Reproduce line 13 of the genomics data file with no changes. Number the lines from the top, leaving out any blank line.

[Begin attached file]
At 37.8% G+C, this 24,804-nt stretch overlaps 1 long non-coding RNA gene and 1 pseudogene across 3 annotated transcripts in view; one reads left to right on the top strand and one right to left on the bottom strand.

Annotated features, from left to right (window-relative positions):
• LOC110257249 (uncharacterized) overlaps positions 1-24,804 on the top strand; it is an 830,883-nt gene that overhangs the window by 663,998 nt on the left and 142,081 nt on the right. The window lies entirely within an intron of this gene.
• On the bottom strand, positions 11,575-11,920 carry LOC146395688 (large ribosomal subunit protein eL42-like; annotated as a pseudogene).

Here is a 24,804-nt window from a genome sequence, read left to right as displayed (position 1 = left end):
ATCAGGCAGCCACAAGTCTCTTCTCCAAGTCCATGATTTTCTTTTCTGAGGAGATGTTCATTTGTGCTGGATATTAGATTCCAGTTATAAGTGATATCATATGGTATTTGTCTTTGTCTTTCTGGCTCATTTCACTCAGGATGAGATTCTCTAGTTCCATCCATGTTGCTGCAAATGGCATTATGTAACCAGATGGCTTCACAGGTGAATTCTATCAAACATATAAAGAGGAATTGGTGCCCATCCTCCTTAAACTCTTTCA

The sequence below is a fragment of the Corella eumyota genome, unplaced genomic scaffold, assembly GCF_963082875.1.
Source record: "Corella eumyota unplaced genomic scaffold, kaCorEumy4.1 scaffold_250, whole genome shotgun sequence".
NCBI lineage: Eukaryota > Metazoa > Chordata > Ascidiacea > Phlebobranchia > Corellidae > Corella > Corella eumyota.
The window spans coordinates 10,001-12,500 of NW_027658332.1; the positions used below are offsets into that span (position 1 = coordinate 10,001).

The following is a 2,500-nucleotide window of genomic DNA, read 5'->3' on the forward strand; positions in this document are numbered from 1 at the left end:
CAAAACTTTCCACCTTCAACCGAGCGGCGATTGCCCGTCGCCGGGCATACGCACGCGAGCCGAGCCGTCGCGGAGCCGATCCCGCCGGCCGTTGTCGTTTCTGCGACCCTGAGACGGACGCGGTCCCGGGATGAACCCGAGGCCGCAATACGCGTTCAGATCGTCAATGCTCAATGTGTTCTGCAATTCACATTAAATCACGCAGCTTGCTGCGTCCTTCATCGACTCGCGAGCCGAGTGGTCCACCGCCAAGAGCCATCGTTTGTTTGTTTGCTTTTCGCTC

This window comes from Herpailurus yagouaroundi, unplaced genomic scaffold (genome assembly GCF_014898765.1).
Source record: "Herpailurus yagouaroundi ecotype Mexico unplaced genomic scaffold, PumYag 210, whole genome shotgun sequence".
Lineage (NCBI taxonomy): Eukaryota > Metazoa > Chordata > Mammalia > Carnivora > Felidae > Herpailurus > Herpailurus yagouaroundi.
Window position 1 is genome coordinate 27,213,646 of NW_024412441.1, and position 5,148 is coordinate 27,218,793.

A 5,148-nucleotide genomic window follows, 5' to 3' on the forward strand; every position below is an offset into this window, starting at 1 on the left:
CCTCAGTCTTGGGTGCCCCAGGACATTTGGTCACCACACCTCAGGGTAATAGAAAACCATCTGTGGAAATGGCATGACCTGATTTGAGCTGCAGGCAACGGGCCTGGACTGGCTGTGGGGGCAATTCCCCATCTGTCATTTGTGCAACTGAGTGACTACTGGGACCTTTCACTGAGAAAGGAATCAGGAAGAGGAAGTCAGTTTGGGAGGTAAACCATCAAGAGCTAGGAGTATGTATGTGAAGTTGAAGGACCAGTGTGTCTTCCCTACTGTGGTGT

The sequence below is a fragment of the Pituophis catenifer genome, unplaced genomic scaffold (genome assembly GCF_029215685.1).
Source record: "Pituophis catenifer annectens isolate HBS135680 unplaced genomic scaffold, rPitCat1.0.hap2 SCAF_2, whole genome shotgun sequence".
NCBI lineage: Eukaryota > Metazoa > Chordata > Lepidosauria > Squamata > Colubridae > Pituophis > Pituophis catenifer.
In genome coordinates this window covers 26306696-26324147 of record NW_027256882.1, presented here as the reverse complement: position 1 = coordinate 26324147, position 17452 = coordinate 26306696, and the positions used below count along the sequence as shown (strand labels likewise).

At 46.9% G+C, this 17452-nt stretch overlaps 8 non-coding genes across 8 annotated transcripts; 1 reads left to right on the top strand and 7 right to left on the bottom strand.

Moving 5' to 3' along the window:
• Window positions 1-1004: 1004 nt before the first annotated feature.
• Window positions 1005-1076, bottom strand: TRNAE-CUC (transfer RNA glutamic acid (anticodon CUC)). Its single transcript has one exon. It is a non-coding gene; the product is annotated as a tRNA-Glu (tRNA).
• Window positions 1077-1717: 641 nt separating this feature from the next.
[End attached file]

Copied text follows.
This window comes from Herpailurus yagouaroundi, unplaced genomic scaffold (genome assembly GCF_014898765.1).